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Take the poll

OK, I posed the question about the direction the gun lobby should take but GLN already had a poll up (a while back and I missed since I use bloglines). Go on over there and take it, it’s on the right hand side.

Update: I see that National CCW is currently the winner. I don’t think that’s a good idea and here’s why:

It doesn’t help folks in places that have bans (or near bans) on handguns, like DC and Chicago. Additionally, mandated CCW would motivate anti-gun states to push for just outright bans on ownership (Sure, you can carry but you can’t own them). Also, I think it’s probably a waste of resources to do at the state level in states like NY, CA, and Illinois. Because it won’t pass. Ever. It is more likely to pass at the Federal level.

For this reason, my vote went for repealing the Hughes Amendment. Actually, it was tie between that and repealing the sporting purposes language. So, I flipped a coin.

As an interesting side note: With the exception of national CCW, all other options involve repealing something. So, memo to the NRA:

We don’t want new laws, we want the repeal of old laws.

8 Responses to “Take the poll”

  1. cube Says:

    My basis would be what change would get Americans more and better guns. From my limited knowledge of the subject it would seem that the repeal of the Hughs Amendment would accomplish that goal.

    Though what woud happen if you repealed the NFA of 34 and not hte Hughs Amendment.

    What is all this “sporting purposes” talk? You should do a long post explaining that to the young guns, because I don’t want to look it up.

  2. Nate Says:

    Short answer: there is language in a heck of a lot of laws that says something to the effect of, “that the Attorney General determines are particularly suitable to sporting purposes.” So, that’s why the BATFE can decide one day to ban the import of barrels for AK clones. Or why you can buy a new PPK/s but not a PPK. Or why you have to deal with numbers of imported parts, and other such nonsense.

    I agree with uncle, flip a coin for Hughes ammendment and sporting purposes. I can’t say I’m in favor of going for national CCW. I don’t know what CA/IL/NY/MA would do if they were forced to recognize my permit from VA (or a national one), but I can’t imagine I would like it. They might try to ban all handguns. Sure, if you could legally posess it, you could carry it concealed, but you can’t have one. Or, national CCW would be a registration system, or become a requirement to buy a gun at all. (think IL FOID)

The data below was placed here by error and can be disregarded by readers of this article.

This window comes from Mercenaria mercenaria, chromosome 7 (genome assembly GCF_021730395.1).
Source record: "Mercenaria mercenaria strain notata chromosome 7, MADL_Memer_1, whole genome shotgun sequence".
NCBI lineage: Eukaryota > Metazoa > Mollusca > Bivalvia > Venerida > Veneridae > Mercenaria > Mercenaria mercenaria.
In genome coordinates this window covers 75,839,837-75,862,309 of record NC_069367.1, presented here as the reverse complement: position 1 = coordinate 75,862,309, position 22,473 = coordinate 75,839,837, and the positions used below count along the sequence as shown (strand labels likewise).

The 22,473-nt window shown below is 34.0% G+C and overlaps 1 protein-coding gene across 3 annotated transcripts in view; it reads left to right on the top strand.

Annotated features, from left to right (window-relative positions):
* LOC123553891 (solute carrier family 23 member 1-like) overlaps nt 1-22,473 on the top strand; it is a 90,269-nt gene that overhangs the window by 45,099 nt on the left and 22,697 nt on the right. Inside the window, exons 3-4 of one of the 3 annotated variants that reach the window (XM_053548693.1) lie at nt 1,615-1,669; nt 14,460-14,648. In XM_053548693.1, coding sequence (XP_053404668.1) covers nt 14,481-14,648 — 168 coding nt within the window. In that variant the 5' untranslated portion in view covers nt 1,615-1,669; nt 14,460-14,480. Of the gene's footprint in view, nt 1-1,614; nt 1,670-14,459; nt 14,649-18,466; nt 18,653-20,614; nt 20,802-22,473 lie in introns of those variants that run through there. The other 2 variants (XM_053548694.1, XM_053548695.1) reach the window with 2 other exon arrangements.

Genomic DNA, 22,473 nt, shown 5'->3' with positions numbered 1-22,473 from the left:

I would like it if the full faith and credit clause applied, but that ain’t gonna happen.

    Also, with all the fear mongering about the AWB that expired, the antis might have just shot their “machine gun” wad on that effort, and repealing the hughes ammendment might not be impossible. “Machine guns will flood the streets!” –“Didn’t we hear that already?”

  3. Xrlq Says:

    It doesn’t help folks in places that have bans (or near bans) on handguns, like DC and Chicago

    Then amend the bill so that it will.

  4. Nate Says:

    Hey, I’d love to see such a thing happen. But, given the make up of the court, how would that survive a challenge? I think a national CCW law will run head first into the law of unintended consequences. Even a full faith and credit clause interpretation that results in national CCW (think marriages) would probably just result in states like CA and MA getting rid of CCW all together, rather than recognize someone elses permit. I don’t see how that helps anyone.

    Don’t get me wrong, I’d love to see concealed carry be legal everywhere. I just don’t see a federal law making it so being a good way to do it. One effect I can imagine is the GFW states coming up with even more onerous laws on owning/buying/posessing guns to make up for the relaxation of laws concerning carrying arms.

    I think pushing for the repeal the Hughes ammendment might be the easiest now it will be for a while. Sporting purposes could be done as easily with another republican house/senate/presidency. But now, we have a republican house/senate/presidency and the antis have recently made a big deal about machine guns (incorrectly so) that didn’t get much traction. I wouldn’t think that they would get much more traction when dealing with actual machine guns. So, barring a large political change (larger republican majority or republicans growing spines/being the small government party again) I don’t see a better chance for the Hughes ammendment than now.

    Xrlq,
    You’re a lawyer right? How would you word a national CCW law that would:
    1- pass constitutional muster
    2- eliminate or minimize the ability of, say, Chicago or L.A. to just ban handguns. “Okay, we’re not arresting you for carrying a concealed handgun, we’re arresting you for having a handgun at all.” Thus screwing over the folks the law would actually make the most difference for.
    3- Not be (or be easily modified into) a giant FOID/registration scheme

    I would like to see such a law exist. I just don’t think you’d get a clean bill through congress, and poison pills on this sort of law could be really bad.

  5. Xrlq Says: